Monday, August 11, 2014

ADHD Parenting – Should Parents Discipline Kids With Attention Deficit Disorder Differently?

ADHD parenting presents different challenges than raising kids who do not have this disorder. While you do not want to hold your child responsible for tasks beyond his means, you don’t want to enable him either or make him a victim of his disorder. In this article, you’ll learn five tips for disciplining kids with Attention Deficit Hyperactivity Disorder.

ADHD Parenting: 5 Top Discipline Tips
First, lets talk about the word “discipline.” The word comes from the Latin word “discipulus” which means “learner” or “to become a disciple of.” What this means is that you should always strive to teach values, rather than punish your child.

1. Understand what your child is capable of and what is beyond his current abilities. A basic understanding of child development can help, but also take the time to learn the areas in which your child seems to struggle most. Rather than punishing him for behaving in a way that he is currently unable to, avoid situations that you know will be a set up for inappropriate behavior. Teach him what you want him to do, rather than yelling at him for what he did wrong. This distinction is subtle, but important.

2. Parenting kids with ADHD requires firm and consistent discipline. When you take away a privilege, don’t give it back without having your child do something to earn it. Don’t let your child negotiate his way out punishments because then he will believe that everything is negotiable. If your child is chronically disrespectful or unusually defiant, then you will need to learn some new ADHD parenting skills that are also very effective with kids who have Attention Deficit Hyperactivity Disorder. These are skills that your parents did not teach you. Don’t wait. Do it now. Defiant behavior does not get better on its own.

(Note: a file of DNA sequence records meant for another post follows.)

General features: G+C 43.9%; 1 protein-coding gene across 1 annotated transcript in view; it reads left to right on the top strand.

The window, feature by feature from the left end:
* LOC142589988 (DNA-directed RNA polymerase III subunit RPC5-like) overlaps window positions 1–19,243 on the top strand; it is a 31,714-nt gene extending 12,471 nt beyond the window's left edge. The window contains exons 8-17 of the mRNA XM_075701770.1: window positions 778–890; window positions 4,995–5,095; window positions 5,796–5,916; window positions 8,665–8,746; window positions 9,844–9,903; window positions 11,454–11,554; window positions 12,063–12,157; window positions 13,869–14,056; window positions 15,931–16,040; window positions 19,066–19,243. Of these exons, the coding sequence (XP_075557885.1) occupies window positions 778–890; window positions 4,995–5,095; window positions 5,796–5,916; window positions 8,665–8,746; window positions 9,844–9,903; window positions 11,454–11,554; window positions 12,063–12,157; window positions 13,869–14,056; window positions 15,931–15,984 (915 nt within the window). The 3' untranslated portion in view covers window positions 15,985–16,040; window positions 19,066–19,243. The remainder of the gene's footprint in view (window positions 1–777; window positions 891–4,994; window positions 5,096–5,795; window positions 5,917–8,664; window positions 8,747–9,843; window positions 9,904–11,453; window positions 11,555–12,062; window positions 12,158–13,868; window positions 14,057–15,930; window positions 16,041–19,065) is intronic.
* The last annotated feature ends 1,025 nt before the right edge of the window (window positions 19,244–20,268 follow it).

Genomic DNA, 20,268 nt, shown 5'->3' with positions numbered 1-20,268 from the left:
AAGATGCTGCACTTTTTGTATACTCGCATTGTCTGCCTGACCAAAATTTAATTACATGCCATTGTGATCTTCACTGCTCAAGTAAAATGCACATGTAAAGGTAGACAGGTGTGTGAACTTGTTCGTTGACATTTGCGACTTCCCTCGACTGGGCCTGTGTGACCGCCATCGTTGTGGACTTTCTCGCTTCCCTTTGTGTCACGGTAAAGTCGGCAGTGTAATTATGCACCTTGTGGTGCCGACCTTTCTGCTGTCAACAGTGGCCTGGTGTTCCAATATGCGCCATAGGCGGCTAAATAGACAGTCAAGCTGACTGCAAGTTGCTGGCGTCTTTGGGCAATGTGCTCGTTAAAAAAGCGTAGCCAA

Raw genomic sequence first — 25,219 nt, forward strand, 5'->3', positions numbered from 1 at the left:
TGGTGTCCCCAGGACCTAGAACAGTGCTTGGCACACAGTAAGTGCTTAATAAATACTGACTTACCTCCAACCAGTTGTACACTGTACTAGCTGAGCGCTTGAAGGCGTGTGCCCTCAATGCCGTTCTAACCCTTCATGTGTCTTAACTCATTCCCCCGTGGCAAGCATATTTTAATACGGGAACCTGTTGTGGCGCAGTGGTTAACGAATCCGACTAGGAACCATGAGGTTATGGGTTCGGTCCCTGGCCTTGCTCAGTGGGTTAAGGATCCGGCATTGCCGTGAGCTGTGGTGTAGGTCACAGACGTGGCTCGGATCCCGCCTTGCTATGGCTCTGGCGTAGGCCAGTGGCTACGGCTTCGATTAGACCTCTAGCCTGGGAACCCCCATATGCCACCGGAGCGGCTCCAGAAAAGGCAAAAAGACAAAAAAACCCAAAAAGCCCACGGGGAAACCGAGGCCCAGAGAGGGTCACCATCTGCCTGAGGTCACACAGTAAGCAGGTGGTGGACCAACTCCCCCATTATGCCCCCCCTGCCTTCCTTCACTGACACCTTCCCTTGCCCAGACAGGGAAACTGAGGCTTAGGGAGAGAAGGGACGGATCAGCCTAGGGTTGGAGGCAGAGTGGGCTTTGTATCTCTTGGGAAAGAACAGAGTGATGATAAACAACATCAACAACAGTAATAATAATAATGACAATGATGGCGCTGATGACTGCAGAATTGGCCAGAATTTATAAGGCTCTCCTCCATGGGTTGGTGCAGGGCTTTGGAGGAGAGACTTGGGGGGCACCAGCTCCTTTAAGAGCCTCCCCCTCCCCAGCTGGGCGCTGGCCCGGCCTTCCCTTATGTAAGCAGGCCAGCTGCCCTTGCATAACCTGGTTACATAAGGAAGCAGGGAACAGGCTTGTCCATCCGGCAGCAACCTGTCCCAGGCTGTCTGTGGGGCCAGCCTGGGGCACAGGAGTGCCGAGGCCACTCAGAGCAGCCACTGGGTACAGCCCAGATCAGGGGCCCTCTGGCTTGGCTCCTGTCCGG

3. Focus on who your child is, rather than his performance. Children who start to feel like they are only valued for doing well on homework, tests, chores and in sports are much more likely to give up or feel bad about themselves when they fail to perform to expectations. Your child’s sense of self-worth should be tied to the fact that he is a whole human being, rather than how he does on a particular task. Although you may not always be able to give him an “attaboy,” you can give him encouragement and ask him what he learned from the experience.

4. Don’t try to be a friend, instead, take the high road and be the parent. Being a parent is tough. Sometimes you have to make hard decisions, set the limits, take away privileges or insist that your child do something that you know is in his best interests. Parents who shirk these responsibilities because they want their kids to like them, usually end up with teens who neither like nor respect them because they failed to do the tough work of being a parent.

5. Know when to say when. Some things just aren’t worth fighting over. Sometimes, it is better to let it go, especially if your child has had an unusually tough day and could just be acting out due to frustration or overwhelm. That said, there are no excuses for abusive behavior. Do not let the label of “ADHD child” be an excuse for mean-spirited behavior.

ADHD parenting is a challenge, but you are up to it. In addition to following the tips in this article, make sure to take some time out for yourself to unwind and rejuvenate every day, so you’ll be able to face the challenges that will inevitably come tomorrow.

Source Bebe Magico